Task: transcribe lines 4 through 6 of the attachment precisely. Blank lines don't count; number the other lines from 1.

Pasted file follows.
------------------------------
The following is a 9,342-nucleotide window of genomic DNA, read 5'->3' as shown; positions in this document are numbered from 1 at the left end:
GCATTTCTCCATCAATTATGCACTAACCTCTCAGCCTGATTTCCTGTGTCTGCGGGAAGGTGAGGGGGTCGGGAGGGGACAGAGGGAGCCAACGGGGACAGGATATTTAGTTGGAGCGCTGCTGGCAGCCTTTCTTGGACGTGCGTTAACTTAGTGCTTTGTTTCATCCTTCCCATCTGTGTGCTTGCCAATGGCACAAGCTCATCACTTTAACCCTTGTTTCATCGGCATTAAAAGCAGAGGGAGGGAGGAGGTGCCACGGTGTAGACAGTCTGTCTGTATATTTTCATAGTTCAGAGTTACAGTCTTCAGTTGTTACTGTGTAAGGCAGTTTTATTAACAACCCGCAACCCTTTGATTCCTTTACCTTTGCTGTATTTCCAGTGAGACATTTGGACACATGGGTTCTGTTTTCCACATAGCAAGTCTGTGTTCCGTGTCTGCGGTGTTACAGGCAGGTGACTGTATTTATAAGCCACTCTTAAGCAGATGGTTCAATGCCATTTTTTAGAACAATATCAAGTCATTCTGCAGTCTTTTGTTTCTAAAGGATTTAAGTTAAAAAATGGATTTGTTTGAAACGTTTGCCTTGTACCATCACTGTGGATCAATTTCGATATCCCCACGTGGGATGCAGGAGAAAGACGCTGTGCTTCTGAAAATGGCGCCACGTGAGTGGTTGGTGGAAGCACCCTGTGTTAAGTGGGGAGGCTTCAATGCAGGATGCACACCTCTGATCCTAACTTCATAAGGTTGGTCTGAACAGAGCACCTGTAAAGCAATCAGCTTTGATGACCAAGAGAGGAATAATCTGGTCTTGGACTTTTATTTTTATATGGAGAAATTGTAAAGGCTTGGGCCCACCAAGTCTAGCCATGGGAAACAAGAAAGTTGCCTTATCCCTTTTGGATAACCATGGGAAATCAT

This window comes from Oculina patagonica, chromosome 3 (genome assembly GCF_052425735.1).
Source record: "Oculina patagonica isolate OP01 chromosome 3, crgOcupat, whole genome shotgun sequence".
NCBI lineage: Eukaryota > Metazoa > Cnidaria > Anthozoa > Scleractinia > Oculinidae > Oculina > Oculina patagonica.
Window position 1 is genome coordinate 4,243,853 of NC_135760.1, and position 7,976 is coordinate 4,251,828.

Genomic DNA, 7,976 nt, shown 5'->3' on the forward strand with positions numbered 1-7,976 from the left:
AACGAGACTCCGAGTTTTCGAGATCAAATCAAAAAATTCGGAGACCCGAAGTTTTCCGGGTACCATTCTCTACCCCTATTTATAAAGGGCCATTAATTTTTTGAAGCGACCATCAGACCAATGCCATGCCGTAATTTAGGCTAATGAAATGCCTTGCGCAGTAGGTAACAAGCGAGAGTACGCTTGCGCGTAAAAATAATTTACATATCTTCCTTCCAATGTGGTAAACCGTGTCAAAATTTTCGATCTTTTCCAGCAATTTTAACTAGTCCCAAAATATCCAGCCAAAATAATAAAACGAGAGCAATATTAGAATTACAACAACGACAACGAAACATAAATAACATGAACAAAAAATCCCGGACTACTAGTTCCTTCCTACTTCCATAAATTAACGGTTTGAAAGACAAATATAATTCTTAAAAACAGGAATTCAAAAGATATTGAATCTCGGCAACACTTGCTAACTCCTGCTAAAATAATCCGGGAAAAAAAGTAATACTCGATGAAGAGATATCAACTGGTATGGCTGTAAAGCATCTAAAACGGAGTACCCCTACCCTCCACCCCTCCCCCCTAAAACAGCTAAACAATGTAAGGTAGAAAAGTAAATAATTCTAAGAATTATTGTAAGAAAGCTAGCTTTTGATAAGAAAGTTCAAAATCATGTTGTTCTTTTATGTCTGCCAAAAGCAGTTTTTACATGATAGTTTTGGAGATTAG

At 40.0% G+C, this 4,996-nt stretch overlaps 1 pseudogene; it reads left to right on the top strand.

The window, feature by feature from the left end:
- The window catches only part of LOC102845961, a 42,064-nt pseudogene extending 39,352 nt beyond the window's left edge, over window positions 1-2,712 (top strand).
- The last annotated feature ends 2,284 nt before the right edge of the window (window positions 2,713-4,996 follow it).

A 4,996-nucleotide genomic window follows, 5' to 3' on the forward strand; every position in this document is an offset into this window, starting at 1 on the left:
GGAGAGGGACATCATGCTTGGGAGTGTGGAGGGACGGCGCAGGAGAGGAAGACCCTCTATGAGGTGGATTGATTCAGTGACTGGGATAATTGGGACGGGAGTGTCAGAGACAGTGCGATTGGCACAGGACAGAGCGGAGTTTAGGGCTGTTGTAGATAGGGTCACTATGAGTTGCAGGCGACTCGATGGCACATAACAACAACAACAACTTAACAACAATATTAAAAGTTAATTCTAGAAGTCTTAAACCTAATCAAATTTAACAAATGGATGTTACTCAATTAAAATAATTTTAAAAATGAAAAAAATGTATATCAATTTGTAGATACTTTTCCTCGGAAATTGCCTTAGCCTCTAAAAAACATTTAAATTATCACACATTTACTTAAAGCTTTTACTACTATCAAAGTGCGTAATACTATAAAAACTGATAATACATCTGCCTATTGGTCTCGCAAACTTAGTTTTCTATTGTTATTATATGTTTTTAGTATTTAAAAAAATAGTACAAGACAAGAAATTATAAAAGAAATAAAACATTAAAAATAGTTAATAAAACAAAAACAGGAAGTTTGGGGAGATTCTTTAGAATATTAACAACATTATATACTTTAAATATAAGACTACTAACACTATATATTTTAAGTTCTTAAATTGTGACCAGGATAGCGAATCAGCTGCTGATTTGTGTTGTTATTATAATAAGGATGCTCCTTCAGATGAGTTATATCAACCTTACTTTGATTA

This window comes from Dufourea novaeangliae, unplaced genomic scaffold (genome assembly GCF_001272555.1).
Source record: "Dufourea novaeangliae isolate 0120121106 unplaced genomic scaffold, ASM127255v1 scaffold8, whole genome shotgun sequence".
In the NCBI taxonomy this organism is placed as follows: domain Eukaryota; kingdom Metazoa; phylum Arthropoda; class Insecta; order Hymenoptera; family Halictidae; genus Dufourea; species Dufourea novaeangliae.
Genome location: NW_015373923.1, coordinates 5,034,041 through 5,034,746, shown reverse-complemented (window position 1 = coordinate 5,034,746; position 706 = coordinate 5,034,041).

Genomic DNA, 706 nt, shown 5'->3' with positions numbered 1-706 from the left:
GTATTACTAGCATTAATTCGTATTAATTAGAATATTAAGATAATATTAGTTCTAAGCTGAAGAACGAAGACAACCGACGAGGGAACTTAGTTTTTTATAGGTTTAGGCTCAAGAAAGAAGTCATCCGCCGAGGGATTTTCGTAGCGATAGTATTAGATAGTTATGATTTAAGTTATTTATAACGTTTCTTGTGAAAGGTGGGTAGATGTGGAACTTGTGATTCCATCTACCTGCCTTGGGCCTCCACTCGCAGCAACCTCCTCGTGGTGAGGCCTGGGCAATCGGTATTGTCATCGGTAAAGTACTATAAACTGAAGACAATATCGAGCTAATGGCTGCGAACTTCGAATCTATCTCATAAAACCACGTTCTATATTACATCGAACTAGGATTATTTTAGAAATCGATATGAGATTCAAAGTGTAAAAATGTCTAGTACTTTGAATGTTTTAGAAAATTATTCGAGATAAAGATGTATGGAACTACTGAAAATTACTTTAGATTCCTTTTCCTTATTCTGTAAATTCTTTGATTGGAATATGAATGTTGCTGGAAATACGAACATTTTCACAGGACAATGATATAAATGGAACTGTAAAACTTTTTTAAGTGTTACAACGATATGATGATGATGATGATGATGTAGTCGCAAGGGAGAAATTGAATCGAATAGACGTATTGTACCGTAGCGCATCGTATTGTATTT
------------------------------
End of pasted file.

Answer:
Source record: "Oculina patagonica isolate OP01 chromosome 3, crgOcupat, whole genome shotgun sequence".
NCBI lineage: Eukaryota > Metazoa > Cnidaria > Anthozoa > Scleractinia > Oculinidae > Oculina > Oculina patagonica.
Window position 1 is genome coordinate 4,243,853 of NC_135760.1, and position 7,976 is coordinate 4,251,828.